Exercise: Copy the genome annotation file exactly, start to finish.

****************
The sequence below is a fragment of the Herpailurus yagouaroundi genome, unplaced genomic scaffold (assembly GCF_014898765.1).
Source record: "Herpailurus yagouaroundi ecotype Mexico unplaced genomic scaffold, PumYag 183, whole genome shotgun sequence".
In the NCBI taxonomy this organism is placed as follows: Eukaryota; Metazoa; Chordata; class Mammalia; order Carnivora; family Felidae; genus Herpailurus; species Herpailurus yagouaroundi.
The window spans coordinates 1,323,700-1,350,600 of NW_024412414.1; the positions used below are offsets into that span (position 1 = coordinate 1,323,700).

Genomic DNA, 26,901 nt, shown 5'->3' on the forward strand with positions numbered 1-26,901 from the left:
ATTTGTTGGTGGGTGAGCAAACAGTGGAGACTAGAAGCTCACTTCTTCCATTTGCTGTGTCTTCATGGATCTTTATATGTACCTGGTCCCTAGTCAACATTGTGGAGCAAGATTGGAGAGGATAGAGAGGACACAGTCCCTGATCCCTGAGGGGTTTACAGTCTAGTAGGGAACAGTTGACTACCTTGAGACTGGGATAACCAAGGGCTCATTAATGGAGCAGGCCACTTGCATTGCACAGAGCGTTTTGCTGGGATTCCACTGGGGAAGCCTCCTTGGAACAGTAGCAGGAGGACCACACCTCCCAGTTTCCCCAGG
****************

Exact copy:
The sequence below is a fragment of the Herpailurus yagouaroundi genome, unplaced genomic scaffold (assembly GCF_014898765.1).
Source record: "Herpailurus yagouaroundi ecotype Mexico unplaced genomic scaffold, PumYag 183, whole genome shotgun sequence".
In the NCBI taxonomy this organism is placed as follows: Eukaryota; Metazoa; Chordata; class Mammalia; order Carnivora; family Felidae; genus Herpailurus; species Herpailurus yagouaroundi.
The window spans coordinates 1,323,700-1,350,600 of NW_024412414.1; the positions used below are offsets into that span (position 1 = coordinate 1,323,700).

Genomic DNA, 26,901 nt, shown 5'->3' on the forward strand with positions numbered 1-26,901 from the left:
ATTTGTTGGTGGGTGAGCAAACAGTGGAGACTAGAAGCTCACTTCTTCCATTTGCTGTGTCTTCATGGATCTTTATATGTACCTGGTCCCTAGTCAACATTGTGGAGCAAGATTGGAGAGGATAGAGAGGACACAGTCCCTGATCCCTGAGGGGTTTACAGTCTAGTAGGGAACAGTTGACTACCTTGAGACTGGGATAACCAAGGGCTCATTAATGGAGCAGGCCACTTGCATTGCACAGAGCGTTTTGCTGGGATTCCACTGGGGAAGCCTCCTTGGAACAGTAGCAGGAGGACCACACCTCCCAGTTTCCCCAGG